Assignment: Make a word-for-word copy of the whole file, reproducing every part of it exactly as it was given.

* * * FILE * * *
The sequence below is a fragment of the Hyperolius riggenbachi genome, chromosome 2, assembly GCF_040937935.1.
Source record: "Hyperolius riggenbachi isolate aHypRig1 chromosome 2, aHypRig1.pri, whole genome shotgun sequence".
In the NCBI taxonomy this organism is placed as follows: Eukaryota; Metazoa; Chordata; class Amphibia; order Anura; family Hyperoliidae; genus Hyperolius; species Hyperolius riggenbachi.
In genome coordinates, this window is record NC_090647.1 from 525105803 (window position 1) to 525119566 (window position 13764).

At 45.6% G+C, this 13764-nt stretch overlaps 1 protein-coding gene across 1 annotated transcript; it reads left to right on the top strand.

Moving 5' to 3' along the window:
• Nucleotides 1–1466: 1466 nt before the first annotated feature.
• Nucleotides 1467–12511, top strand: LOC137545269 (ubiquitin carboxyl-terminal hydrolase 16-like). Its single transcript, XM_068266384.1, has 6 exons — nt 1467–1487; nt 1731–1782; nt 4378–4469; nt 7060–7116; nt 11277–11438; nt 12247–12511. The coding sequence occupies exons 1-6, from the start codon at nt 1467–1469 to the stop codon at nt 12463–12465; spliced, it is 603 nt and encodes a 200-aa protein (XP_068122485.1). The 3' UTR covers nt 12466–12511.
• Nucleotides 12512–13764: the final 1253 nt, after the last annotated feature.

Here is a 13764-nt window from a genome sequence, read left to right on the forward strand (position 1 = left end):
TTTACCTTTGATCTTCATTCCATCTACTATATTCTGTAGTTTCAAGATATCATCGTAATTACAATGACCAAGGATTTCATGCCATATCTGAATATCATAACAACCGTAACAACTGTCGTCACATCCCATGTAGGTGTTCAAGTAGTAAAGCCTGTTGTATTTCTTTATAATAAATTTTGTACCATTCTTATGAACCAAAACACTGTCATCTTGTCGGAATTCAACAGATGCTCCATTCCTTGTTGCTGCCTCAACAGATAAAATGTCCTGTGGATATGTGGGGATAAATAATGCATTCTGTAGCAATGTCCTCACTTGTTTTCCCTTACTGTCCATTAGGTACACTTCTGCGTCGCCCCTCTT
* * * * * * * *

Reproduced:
The sequence below is a fragment of the Hyperolius riggenbachi genome, chromosome 2, assembly GCF_040937935.1.
Source record: "Hyperolius riggenbachi isolate aHypRig1 chromosome 2, aHypRig1.pri, whole genome shotgun sequence".
In the NCBI taxonomy this organism is placed as follows: Eukaryota; Metazoa; Chordata; class Amphibia; order Anura; family Hyperoliidae; genus Hyperolius; species Hyperolius riggenbachi.
In genome coordinates, this window is record NC_090647.1 from 525105803 (window position 1) to 525119566 (window position 13764).

At 45.6% G+C, this 13764-nt stretch overlaps 1 protein-coding gene across 1 annotated transcript; it reads left to right on the top strand.

Moving 5' to 3' along the window:
• Nucleotides 1–1466: 1466 nt before the first annotated feature.
• Nucleotides 1467–12511, top strand: LOC137545269 (ubiquitin carboxyl-terminal hydrolase 16-like). Its single transcript, XM_068266384.1, has 6 exons — nt 1467–1487; nt 1731–1782; nt 4378–4469; nt 7060–7116; nt 11277–11438; nt 12247–12511. The coding sequence occupies exons 1-6, from the start codon at nt 1467–1469 to the stop codon at nt 12463–12465; spliced, it is 603 nt and encodes a 200-aa protein (XP_068122485.1). The 3' UTR covers nt 12466–12511.
• Nucleotides 12512–13764: the final 1253 nt, after the last annotated feature.

Here is a 13764-nt window from a genome sequence, read left to right on the forward strand (position 1 = left end):
TTTACCTTTGATCTTCATTCCATCTACTATATTCTGTAGTTTCAAGATATCATCGTAATTACAATGACCAAGGATTTCATGCCATATCTGAATATCATAACAACCGTAACAACTGTCGTCACATCCCATGTAGGTGTTCAAGTAGTAAAGCCTGTTGTATTTCTTTATAATAAATTTTGTACCATTCTTATGAACCAAAACACTGTCATCTTGTCGGAATTCAACAGATGCTCCATTCCTTGTTGCTGCCTCAACAGATAAAATGTCCTGTGGATATGTGGGGATAAATAATGCATTCTGTAGCAATGTCCTCACTTGTTTTCCCTTACTGTCCATTAGGTACACTTCTGCGTCGCCCCTCTT